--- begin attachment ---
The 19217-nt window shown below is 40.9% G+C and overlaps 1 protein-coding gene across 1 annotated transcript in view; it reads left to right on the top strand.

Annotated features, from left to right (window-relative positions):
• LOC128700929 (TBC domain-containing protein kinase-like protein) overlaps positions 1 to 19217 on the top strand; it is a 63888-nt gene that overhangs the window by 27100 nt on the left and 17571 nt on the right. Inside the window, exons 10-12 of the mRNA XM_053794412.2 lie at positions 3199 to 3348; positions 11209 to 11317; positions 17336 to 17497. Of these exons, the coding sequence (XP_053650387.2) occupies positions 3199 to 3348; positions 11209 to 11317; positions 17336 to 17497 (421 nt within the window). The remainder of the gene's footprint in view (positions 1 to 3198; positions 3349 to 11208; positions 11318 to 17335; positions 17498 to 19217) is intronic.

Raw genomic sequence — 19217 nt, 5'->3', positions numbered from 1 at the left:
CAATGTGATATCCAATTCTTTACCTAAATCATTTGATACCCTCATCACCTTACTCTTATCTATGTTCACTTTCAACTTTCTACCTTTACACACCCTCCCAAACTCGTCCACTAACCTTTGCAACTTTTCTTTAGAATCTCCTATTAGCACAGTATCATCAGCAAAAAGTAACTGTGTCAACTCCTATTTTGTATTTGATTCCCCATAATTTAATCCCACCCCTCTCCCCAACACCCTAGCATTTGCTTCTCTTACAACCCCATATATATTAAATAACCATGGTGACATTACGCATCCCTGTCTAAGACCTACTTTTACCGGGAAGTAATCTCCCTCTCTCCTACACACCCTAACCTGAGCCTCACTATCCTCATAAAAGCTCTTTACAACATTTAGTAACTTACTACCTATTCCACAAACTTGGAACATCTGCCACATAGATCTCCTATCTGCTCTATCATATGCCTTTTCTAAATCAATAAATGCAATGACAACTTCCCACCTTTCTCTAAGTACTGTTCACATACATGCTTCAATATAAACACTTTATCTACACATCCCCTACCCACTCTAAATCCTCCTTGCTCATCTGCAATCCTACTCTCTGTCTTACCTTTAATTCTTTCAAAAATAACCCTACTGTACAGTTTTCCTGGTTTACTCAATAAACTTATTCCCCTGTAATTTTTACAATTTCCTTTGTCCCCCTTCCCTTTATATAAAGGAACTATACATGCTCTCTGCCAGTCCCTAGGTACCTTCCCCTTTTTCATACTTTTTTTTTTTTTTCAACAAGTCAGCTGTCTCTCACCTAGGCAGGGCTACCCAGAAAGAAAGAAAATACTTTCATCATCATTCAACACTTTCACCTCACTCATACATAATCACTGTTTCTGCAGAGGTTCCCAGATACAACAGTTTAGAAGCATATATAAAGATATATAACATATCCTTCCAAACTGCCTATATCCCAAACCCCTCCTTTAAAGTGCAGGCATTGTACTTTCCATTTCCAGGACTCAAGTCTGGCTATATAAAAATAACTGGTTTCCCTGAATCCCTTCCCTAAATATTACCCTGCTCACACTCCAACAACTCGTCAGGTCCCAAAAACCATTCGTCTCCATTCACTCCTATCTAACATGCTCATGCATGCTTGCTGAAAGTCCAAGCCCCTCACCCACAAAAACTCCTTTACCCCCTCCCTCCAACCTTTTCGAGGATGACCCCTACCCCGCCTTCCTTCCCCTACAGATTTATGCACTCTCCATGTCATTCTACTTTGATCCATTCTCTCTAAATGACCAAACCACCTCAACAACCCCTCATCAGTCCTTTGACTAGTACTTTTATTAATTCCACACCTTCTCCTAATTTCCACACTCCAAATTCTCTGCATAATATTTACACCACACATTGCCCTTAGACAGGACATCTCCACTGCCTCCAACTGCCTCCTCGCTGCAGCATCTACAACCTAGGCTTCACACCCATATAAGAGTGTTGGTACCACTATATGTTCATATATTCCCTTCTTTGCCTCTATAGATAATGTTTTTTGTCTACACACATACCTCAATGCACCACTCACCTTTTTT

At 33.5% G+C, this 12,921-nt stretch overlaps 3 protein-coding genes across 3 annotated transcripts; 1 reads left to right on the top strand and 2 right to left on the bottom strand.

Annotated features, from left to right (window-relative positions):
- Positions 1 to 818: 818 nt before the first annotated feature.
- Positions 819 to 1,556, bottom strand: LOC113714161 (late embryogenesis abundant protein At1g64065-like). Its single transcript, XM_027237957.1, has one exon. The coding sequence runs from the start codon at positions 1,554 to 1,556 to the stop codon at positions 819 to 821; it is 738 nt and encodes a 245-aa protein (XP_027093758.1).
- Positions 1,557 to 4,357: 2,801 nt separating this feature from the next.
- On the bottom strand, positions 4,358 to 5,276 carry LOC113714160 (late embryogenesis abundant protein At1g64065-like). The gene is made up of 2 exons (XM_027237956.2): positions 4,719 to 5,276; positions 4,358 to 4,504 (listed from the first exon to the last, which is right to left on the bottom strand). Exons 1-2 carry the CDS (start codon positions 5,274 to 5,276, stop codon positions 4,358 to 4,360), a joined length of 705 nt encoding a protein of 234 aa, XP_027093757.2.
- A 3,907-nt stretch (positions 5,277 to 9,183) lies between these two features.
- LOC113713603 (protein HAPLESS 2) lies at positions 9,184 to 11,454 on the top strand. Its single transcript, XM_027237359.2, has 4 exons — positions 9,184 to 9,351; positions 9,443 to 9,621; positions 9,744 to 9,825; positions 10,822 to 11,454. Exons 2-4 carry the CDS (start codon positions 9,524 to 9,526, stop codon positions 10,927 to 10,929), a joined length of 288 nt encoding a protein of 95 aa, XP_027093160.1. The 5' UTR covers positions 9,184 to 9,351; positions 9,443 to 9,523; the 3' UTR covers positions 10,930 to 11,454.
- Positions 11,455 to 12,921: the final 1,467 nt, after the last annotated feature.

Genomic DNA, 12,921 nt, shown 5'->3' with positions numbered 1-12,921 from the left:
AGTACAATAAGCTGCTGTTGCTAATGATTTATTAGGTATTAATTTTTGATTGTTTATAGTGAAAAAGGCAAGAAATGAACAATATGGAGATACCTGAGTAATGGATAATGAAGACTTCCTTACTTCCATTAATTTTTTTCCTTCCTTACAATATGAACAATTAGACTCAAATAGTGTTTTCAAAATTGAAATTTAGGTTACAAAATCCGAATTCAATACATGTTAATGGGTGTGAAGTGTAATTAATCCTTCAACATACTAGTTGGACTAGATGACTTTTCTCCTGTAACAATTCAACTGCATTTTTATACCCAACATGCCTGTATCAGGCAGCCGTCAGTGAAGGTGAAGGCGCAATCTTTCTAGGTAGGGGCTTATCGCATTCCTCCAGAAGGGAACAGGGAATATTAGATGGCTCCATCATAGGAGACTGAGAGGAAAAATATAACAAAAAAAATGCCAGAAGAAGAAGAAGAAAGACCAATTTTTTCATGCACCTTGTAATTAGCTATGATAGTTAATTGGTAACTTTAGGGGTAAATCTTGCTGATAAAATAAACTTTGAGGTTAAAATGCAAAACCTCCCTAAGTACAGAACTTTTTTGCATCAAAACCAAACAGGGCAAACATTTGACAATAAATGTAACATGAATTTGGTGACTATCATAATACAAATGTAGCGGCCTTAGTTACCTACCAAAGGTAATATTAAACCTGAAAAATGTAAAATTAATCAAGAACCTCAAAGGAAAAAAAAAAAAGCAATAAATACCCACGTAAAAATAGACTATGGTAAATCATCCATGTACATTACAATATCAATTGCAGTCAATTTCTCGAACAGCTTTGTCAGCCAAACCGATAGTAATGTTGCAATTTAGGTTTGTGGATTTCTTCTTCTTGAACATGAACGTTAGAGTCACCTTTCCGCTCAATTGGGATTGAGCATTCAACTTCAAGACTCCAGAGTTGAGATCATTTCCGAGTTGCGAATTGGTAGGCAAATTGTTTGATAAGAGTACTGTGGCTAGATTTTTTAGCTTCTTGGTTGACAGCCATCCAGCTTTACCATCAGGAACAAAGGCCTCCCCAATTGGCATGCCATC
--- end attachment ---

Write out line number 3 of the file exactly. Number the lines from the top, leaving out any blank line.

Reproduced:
• LOC128700929 (TBC domain-containing protein kinase-like protein) overlaps positions 1 to 19217 on the top strand; it is a 63888-nt gene that overhangs the window by 27100 nt on the left and 17571 nt on the right. Inside the window, exons 10-12 of the mRNA XM_053794412.2 lie at positions 3199 to 3348; positions 11209 to 11317; positions 17336 to 17497. Of these exons, the coding sequence (XP_053650387.2) occupies positions 3199 to 3348; positions 11209 to 11317; positions 17336 to 17497 (421 nt within the window). The remainder of the gene's footprint in view (positions 1 to 3198; positions 3349 to 11208; positions 11318 to 17335; positions 17498 to 19217) is intronic.